• A signing can definitely occur remotely without the need to meet in person. You can easily exchange signed documents by certified mail or use electronic signatures if you do not have a printer with you. In fact, due to longstanding tradition (Italy was one of the first European countries to regulate the execution of electronic documents), there are a number of options that you may consider if you do not want to sign documents remotely, such as one time passwords (OTPs), biometric signatures, qualified signatures, etc. Of course, you may want to be sure that the option you choose has the same effects as a handwritten signature, which should be carefully evaluated on a case-by-case basis on the basis of the characteristics of the electronic signature and the type of document to be signed. In particular, when documents that the law requires executed in writing take electronic form, it is important that they be signed using signatures that ensure a higher degree of security and reliability, such as advanced or qualified signatures.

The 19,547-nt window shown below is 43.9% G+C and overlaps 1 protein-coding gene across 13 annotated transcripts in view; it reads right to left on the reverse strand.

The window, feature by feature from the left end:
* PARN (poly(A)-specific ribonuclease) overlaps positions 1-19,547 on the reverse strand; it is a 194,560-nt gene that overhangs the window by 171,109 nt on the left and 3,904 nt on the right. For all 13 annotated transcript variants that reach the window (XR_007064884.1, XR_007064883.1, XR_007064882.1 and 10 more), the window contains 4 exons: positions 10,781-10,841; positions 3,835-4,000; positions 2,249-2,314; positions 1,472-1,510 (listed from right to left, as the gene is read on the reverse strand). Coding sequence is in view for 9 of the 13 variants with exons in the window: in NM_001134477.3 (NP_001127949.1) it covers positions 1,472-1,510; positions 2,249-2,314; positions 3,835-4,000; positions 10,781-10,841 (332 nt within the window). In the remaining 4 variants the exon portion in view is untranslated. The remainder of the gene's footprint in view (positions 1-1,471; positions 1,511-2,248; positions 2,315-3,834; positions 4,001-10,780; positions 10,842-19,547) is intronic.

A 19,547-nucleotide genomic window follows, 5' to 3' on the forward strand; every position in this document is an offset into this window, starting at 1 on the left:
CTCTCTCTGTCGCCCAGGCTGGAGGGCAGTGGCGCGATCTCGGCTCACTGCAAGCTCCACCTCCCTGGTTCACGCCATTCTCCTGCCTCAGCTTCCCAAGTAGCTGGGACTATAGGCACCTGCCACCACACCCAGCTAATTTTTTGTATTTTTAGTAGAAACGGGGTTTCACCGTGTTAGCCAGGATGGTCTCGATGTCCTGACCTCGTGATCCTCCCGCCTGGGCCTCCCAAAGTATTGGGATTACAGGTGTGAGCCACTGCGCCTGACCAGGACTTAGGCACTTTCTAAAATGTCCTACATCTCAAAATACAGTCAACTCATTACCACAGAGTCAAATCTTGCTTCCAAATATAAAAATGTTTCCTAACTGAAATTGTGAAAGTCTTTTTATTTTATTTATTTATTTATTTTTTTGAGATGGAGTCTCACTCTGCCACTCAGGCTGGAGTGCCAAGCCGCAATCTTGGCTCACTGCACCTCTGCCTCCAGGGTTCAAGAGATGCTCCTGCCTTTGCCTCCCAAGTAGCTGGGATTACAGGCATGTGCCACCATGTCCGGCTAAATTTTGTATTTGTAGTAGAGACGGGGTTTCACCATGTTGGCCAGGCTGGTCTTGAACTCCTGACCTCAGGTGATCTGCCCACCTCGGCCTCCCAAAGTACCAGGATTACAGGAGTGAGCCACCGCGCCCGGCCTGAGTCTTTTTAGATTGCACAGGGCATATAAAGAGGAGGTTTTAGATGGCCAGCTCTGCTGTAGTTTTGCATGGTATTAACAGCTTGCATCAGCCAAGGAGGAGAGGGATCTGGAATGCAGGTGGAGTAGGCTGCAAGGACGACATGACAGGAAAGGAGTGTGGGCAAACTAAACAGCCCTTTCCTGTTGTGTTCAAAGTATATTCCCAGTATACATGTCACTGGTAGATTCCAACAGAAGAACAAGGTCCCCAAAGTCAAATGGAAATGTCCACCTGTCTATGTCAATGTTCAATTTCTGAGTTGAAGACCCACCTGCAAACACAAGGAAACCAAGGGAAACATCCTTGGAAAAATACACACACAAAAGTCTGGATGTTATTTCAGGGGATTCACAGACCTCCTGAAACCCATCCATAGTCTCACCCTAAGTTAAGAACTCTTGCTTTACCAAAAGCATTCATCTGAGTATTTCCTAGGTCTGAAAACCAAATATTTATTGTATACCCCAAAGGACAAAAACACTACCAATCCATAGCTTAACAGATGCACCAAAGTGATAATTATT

• A closing may be more complex to manage, since it requires the involvement of a notary to notarize the signatures of the buyer and seller in the transfer deed, whether an asset deal or a share deal under Italian law. However, you may still take a prudent and responsible approach:
  • First, it is not necessary for everyone involved to gather in front of the same notary, as usually occurs; each party can sign the deed at a different time and in a different place before a different notary. Using digital notarized power of attorney and video-conferencing you can have a closing with parties located all around the world;